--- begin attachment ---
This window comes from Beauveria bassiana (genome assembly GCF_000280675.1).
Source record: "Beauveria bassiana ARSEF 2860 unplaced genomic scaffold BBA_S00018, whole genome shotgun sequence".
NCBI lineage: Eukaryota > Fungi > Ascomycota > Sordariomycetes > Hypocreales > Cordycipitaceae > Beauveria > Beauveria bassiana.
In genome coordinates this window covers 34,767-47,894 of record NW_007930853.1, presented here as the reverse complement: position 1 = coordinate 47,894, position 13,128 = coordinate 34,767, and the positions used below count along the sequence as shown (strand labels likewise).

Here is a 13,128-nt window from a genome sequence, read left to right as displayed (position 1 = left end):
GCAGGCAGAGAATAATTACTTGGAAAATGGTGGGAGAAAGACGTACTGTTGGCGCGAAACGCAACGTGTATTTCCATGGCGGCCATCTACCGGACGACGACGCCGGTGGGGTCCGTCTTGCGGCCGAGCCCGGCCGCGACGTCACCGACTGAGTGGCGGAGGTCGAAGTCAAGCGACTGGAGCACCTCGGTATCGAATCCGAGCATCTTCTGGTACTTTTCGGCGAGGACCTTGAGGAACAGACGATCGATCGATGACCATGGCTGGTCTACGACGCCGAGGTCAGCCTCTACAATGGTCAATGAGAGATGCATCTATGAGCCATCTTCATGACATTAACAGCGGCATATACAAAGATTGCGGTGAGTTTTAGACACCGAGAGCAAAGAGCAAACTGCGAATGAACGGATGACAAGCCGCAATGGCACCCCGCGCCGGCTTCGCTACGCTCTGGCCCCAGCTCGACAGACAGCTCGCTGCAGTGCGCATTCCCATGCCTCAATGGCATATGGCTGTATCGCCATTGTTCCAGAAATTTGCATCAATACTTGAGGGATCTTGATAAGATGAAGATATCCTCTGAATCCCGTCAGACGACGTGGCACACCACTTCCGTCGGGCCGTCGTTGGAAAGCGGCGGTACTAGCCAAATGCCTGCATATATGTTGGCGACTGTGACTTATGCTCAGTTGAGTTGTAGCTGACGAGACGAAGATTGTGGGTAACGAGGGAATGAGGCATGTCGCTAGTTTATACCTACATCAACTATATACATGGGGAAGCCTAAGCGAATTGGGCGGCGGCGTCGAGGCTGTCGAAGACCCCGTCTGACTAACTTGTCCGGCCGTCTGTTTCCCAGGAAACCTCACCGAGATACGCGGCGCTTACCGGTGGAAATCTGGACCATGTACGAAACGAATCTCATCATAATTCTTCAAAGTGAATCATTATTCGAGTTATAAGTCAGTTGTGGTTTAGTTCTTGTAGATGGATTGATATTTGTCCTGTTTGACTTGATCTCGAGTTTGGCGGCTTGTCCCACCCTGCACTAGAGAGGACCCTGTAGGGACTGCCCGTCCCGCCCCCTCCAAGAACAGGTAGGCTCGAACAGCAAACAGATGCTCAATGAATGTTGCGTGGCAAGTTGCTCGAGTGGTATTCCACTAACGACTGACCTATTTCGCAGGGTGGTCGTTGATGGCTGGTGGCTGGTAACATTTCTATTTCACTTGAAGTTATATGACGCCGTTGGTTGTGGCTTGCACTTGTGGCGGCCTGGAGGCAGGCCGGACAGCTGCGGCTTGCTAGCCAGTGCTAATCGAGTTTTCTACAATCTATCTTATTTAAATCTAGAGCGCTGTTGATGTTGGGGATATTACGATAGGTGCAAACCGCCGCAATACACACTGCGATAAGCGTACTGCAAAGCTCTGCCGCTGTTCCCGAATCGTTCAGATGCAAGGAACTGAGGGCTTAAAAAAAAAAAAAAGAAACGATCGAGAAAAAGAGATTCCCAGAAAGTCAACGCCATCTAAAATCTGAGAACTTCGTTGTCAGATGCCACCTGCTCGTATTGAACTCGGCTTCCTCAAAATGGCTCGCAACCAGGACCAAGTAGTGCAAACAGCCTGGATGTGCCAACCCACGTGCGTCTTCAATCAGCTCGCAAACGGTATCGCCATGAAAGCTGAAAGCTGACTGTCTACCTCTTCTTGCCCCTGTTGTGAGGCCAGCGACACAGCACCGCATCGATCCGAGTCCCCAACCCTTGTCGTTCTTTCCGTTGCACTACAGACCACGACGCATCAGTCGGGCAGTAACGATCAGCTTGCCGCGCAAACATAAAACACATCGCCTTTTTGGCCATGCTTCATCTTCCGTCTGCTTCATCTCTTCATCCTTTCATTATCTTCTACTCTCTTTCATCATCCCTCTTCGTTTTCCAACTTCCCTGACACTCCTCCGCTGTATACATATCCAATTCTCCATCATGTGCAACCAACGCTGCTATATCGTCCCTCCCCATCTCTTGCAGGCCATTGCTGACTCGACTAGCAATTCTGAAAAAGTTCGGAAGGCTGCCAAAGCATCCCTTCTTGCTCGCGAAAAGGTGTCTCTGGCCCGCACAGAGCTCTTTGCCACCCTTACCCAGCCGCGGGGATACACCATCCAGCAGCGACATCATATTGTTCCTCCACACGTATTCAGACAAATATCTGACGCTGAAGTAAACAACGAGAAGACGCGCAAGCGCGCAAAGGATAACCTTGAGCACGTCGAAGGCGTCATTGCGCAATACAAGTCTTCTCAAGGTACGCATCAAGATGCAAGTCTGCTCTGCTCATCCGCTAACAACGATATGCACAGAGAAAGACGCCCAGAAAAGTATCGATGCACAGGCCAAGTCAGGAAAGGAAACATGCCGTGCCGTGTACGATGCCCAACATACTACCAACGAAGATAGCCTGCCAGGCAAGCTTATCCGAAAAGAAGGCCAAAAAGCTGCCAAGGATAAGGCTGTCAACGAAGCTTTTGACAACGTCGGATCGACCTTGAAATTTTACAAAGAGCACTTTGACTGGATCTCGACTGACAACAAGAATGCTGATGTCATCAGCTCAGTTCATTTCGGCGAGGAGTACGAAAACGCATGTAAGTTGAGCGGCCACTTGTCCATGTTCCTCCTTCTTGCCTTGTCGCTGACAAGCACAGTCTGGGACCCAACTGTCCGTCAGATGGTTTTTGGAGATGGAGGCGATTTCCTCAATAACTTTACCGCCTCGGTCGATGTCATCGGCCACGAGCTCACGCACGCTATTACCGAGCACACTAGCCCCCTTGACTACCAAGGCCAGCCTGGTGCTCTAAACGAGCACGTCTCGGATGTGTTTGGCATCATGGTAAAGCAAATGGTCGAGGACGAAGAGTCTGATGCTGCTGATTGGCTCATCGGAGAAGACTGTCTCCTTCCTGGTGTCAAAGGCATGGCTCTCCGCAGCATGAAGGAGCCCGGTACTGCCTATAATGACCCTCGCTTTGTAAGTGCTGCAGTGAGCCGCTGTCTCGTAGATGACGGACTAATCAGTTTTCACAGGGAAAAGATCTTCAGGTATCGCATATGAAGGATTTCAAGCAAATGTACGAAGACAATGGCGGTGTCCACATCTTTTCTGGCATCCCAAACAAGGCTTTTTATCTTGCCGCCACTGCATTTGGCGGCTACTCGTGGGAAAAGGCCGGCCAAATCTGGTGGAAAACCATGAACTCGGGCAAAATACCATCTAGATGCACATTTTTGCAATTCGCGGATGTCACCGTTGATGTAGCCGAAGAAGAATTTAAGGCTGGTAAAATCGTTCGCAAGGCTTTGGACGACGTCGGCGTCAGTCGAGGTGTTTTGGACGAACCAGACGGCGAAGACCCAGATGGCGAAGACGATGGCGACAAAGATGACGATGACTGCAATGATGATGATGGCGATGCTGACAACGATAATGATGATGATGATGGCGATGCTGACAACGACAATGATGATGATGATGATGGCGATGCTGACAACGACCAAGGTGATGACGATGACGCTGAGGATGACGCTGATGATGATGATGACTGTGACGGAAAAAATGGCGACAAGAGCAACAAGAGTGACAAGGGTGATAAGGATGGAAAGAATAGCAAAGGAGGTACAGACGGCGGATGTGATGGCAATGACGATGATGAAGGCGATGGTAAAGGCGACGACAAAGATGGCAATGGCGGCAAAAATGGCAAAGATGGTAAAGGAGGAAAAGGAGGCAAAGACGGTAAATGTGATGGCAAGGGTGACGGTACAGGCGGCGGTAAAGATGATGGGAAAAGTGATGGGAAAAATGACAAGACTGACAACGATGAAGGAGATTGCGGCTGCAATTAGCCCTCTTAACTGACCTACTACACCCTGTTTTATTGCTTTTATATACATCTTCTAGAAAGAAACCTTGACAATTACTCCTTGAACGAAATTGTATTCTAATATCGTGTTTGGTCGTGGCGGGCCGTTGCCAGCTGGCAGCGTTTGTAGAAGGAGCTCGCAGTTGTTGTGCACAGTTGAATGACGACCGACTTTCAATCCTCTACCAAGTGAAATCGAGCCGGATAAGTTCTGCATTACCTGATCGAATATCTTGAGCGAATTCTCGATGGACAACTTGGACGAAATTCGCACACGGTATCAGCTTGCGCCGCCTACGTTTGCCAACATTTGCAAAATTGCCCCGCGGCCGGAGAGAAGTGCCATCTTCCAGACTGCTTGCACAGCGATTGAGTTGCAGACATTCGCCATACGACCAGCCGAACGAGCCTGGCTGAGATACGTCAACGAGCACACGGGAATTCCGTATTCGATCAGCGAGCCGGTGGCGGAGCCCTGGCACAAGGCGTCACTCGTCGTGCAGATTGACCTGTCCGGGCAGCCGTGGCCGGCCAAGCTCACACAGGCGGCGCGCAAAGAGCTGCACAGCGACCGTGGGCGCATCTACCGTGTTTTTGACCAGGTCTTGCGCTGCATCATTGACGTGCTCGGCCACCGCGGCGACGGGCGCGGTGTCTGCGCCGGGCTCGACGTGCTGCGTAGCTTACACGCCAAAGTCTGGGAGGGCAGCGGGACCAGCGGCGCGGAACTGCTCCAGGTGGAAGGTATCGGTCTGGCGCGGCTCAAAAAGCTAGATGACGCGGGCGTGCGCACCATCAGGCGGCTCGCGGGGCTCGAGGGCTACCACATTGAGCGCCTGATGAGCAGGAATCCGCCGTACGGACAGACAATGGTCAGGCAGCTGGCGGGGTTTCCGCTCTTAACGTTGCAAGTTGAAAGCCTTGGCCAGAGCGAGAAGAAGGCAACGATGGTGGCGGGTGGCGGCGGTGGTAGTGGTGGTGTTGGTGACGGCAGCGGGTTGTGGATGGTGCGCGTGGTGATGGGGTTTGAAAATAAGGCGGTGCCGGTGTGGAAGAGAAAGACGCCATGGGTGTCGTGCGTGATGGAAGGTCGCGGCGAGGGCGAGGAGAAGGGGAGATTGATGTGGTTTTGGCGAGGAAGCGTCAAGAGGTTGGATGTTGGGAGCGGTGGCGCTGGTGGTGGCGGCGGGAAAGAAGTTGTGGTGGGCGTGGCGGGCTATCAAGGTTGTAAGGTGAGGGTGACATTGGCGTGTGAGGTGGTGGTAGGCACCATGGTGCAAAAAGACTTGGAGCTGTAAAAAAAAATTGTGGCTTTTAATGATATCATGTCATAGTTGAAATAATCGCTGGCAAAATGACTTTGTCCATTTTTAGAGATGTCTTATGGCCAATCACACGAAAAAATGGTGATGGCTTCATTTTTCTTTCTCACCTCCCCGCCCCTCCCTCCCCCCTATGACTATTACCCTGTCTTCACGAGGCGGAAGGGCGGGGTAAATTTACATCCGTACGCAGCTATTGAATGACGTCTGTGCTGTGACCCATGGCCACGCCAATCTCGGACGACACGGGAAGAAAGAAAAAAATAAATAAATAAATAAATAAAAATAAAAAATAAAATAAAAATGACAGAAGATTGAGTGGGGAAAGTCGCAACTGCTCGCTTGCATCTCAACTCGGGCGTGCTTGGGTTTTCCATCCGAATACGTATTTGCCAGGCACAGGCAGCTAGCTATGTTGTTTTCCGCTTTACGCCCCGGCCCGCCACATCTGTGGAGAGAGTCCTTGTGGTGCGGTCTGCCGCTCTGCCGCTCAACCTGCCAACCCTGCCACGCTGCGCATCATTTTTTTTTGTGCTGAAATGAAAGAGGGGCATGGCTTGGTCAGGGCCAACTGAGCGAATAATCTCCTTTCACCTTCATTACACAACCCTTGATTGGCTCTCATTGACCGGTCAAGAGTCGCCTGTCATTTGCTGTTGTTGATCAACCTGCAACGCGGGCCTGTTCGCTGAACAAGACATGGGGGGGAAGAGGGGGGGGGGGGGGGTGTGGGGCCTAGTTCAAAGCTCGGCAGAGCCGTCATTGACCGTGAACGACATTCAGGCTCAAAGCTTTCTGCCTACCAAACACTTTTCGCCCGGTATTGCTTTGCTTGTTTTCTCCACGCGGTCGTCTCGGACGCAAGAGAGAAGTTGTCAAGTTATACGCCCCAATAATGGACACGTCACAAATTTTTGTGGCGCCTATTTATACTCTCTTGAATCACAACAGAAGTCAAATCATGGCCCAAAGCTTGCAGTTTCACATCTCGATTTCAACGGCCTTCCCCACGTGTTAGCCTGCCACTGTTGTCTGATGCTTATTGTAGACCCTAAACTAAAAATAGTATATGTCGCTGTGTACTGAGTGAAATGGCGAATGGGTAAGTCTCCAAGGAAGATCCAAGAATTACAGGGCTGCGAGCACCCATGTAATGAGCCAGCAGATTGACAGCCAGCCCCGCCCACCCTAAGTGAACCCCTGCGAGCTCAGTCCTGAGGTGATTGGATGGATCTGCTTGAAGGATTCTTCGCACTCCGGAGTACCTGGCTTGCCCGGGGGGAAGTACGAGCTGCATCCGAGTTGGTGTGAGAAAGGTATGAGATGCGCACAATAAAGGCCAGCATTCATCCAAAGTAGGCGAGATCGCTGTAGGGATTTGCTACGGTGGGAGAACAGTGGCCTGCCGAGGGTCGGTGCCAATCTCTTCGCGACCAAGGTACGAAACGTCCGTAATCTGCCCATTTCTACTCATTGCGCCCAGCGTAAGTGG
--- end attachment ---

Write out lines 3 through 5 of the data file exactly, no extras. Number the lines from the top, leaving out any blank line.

NCBI lineage: Eukaryota > Fungi > Ascomycota > Sordariomycetes > Hypocreales > Cordycipitaceae > Beauveria > Beauveria bassiana.
In genome coordinates this window covers 34,767-47,894 of record NW_007930853.1, presented here as the reverse complement: position 1 = coordinate 47,894, position 13,128 = coordinate 34,767, and the positions used below count along the sequence as shown (strand labels likewise).

Here is a 13,128-nt window from a genome sequence, read left to right as displayed (position 1 = left end):